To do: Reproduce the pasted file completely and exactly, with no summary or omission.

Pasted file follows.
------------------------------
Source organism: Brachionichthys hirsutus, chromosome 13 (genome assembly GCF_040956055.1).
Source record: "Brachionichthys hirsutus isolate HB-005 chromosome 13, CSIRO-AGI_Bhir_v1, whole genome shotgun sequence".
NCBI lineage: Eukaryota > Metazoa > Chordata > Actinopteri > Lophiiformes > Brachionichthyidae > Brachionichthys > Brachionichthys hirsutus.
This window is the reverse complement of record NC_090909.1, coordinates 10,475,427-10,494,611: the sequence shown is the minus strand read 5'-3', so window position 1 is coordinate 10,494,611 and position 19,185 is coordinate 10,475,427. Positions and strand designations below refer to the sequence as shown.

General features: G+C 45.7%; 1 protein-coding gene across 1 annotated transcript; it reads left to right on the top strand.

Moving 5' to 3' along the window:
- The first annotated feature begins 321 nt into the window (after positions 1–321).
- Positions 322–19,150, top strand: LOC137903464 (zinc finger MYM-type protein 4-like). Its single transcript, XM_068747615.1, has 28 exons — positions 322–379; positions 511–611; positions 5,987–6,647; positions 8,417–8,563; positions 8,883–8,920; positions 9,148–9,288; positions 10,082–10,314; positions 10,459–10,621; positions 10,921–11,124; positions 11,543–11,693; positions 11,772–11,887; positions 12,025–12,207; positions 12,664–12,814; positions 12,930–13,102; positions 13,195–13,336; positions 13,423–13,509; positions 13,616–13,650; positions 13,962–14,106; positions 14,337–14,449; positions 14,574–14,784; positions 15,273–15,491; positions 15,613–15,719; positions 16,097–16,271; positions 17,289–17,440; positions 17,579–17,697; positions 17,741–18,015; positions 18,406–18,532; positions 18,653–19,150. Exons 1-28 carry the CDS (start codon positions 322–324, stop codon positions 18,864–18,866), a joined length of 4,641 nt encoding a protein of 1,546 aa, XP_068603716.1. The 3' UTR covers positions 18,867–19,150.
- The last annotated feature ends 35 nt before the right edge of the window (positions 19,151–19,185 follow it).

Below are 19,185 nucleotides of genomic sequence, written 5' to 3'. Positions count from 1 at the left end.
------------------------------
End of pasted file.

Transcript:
Source organism: Brachionichthys hirsutus, chromosome 13 (genome assembly GCF_040956055.1).
Source record: "Brachionichthys hirsutus isolate HB-005 chromosome 13, CSIRO-AGI_Bhir_v1, whole genome shotgun sequence".
NCBI lineage: Eukaryota > Metazoa > Chordata > Actinopteri > Lophiiformes > Brachionichthyidae > Brachionichthys > Brachionichthys hirsutus.
This window is the reverse complement of record NC_090909.1, coordinates 10,475,427-10,494,611: the sequence shown is the minus strand read 5'-3', so window position 1 is coordinate 10,494,611 and position 19,185 is coordinate 10,475,427. Positions and strand designations below refer to the sequence as shown.

General features: G+C 45.7%; 1 protein-coding gene across 1 annotated transcript; it reads left to right on the top strand.

Moving 5' to 3' along the window:
- The first annotated feature begins 321 nt into the window (after positions 1–321).
- Positions 322–19,150, top strand: LOC137903464 (zinc finger MYM-type protein 4-like). Its single transcript, XM_068747615.1, has 28 exons — positions 322–379; positions 511–611; positions 5,987–6,647; positions 8,417–8,563; positions 8,883–8,920; positions 9,148–9,288; positions 10,082–10,314; positions 10,459–10,621; positions 10,921–11,124; positions 11,543–11,693; positions 11,772–11,887; positions 12,025–12,207; positions 12,664–12,814; positions 12,930–13,102; positions 13,195–13,336; positions 13,423–13,509; positions 13,616–13,650; positions 13,962–14,106; positions 14,337–14,449; positions 14,574–14,784; positions 15,273–15,491; positions 15,613–15,719; positions 16,097–16,271; positions 17,289–17,440; positions 17,579–17,697; positions 17,741–18,015; positions 18,406–18,532; positions 18,653–19,150. Exons 1-28 carry the CDS (start codon positions 322–324, stop codon positions 18,864–18,866), a joined length of 4,641 nt encoding a protein of 1,546 aa, XP_068603716.1. The 3' UTR covers positions 18,867–19,150.
- The last annotated feature ends 35 nt before the right edge of the window (positions 19,151–19,185 follow it).

Below are 19,185 nucleotides of genomic sequence, written 5' to 3'. Positions count from 1 at the left end.